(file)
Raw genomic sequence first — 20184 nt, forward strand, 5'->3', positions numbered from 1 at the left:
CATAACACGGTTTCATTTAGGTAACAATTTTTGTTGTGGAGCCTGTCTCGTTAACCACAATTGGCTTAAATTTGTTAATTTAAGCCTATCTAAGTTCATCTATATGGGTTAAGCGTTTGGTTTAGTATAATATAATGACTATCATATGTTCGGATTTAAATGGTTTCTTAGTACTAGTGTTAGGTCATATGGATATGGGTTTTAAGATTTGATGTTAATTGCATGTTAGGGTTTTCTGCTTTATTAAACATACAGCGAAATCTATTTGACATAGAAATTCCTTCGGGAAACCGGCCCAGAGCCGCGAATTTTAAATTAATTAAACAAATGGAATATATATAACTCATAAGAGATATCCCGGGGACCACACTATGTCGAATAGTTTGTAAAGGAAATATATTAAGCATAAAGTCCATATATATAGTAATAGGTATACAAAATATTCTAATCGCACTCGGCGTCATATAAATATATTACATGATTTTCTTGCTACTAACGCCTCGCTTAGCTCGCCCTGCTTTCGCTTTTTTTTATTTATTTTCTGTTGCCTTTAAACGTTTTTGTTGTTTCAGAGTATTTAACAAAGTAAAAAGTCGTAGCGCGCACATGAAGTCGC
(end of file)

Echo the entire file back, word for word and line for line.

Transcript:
Raw genomic sequence first — 20184 nt, forward strand, 5'->3', positions numbered from 1 at the left:
CATAACACGGTTTCATTTAGGTAACAATTTTTGTTGTGGAGCCTGTCTCGTTAACCACAATTGGCTTAAATTTGTTAATTTAAGCCTATCTAAGTTCATCTATATGGGTTAAGCGTTTGGTTTAGTATAATATAATGACTATCATATGTTCGGATTTAAATGGTTTCTTAGTACTAGTGTTAGGTCATATGGATATGGGTTTTAAGATTTGATGTTAATTGCATGTTAGGGTTTTCTGCTTTATTAAACATACAGCGAAATCTATTTGACATAGAAATTCCTTCGGGAAACCGGCCCAGAGCCGCGAATTTTAAATTAATTAAACAAATGGAATATATATAACTCATAAGAGATATCCCGGGGACCACACTATGTCGAATAGTTTGTAAAGGAAATATATTAAGCATAAAGTCCATATATATAGTAATAGGTATACAAAATATTCTAATCGCACTCGGCGTCATATAAATATATTACATGATTTTCTTGCTACTAACGCCTCGCTTAGCTCGCCCTGCTTTCGCTTTTTTTTATTTATTTTCTGTTGCCTTTAAACGTTTTTGTTGTTTCAGAGTATTTAACAAAGTAAAAAGTCGTAGCGCGCACATGAAGTCGC